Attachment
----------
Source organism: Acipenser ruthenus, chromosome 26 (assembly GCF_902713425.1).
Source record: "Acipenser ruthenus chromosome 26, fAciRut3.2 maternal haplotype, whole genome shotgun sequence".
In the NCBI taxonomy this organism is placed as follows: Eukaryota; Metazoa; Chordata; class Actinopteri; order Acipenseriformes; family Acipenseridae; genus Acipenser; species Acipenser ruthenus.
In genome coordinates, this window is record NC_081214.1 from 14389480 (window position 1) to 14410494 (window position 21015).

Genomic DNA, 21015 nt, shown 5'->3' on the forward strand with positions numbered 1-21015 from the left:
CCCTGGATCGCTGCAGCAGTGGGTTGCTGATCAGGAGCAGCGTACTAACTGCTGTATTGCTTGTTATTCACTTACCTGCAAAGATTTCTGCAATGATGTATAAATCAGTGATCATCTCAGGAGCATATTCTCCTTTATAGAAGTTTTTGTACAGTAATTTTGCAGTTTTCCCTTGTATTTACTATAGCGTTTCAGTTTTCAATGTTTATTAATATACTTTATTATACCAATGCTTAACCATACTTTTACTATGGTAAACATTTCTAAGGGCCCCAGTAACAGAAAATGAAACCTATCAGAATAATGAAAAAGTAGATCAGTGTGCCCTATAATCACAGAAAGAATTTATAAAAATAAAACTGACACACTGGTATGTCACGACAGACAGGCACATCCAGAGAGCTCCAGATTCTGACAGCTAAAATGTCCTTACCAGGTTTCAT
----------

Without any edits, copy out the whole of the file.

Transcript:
Source organism: Acipenser ruthenus, chromosome 26 (assembly GCF_902713425.1).
Source record: "Acipenser ruthenus chromosome 26, fAciRut3.2 maternal haplotype, whole genome shotgun sequence".
In the NCBI taxonomy this organism is placed as follows: Eukaryota; Metazoa; Chordata; class Actinopteri; order Acipenseriformes; family Acipenseridae; genus Acipenser; species Acipenser ruthenus.
In genome coordinates, this window is record NC_081214.1 from 14389480 (window position 1) to 14410494 (window position 21015).

Genomic DNA, 21015 nt, shown 5'->3' on the forward strand with positions numbered 1-21015 from the left:
CCCTGGATCGCTGCAGCAGTGGGTTGCTGATCAGGAGCAGCGTACTAACTGCTGTATTGCTTGTTATTCACTTACCTGCAAAGATTTCTGCAATGATGTATAAATCAGTGATCATCTCAGGAGCATATTCTCCTTTATAGAAGTTTTTGTACAGTAATTTTGCAGTTTTCCCTTGTATTTACTATAGCGTTTCAGTTTTCAATGTTTATTAATATACTTTATTATACCAATGCTTAACCATACTTTTACTATGGTAAACATTTCTAAGGGCCCCAGTAACAGAAAATGAAACCTATCAGAATAATGAAAAAGTAGATCAGTGTGCCCTATAATCACAGAAAGAATTTATAAAAATAAAACTGACACACTGGTATGTCACGACAGACAGGCACATCCAGAGAGCTCCAGATTCTGACAGCTAAAATGTCCTTACCAGGTTTCAT